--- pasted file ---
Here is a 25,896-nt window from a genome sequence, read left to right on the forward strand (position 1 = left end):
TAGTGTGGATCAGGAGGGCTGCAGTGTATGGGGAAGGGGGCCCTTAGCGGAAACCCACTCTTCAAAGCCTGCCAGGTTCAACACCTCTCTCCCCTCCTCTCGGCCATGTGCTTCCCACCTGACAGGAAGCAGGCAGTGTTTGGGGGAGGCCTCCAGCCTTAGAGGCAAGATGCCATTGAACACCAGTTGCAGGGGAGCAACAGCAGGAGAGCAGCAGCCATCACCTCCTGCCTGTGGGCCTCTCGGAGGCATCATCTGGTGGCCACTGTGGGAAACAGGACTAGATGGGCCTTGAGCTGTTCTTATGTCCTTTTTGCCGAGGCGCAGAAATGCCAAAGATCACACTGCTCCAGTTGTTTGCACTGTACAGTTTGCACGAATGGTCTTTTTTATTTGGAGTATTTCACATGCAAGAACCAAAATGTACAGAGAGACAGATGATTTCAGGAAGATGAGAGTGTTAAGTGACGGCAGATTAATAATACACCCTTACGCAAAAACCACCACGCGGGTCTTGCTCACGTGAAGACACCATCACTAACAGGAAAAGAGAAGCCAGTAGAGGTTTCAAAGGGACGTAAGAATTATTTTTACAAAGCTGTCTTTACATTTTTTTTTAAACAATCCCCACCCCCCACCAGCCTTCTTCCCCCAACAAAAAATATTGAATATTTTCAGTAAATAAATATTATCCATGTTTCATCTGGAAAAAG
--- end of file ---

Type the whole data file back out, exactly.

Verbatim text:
Here is a 25,896-nt window from a genome sequence, read left to right on the forward strand (position 1 = left end):
TAGTGTGGATCAGGAGGGCTGCAGTGTATGGGGAAGGGGGCCCTTAGCGGAAACCCACTCTTCAAAGCCTGCCAGGTTCAACACCTCTCTCCCCTCCTCTCGGCCATGTGCTTCCCACCTGACAGGAAGCAGGCAGTGTTTGGGGGAGGCCTCCAGCCTTAGAGGCAAGATGCCATTGAACACCAGTTGCAGGGGAGCAACAGCAGGAGAGCAGCAGCCATCACCTCCTGCCTGTGGGCCTCTCGGAGGCATCATCTGGTGGCCACTGTGGGAAACAGGACTAGATGGGCCTTGAGCTGTTCTTATGTCCTTTTTGCCGAGGCGCAGAAATGCCAAAGATCACACTGCTCCAGTTGTTTGCACTGTACAGTTTGCACGAATGGTCTTTTTTATTTGGAGTATTTCACATGCAAGAACCAAAATGTACAGAGAGACAGATGATTTCAGGAAGATGAGAGTGTTAAGTGACGGCAGATTAATAATACACCCTTACGCAAAAACCACCACGCGGGTCTTGCTCACGTGAAGACACCATCACTAACAGGAAAAGAGAAGCCAGTAGAGGTTTCAAAGGGACGTAAGAATTATTTTTACAAAGCTGTCTTTACATTTTTTTTTAAACAATCCCCACCCCCCACCAGCCTTCTTCCCCCAACAAAAAATATTGAATATTTTCAGTAAATAAATATTATCCATGTTTCATCTGGAAAAAG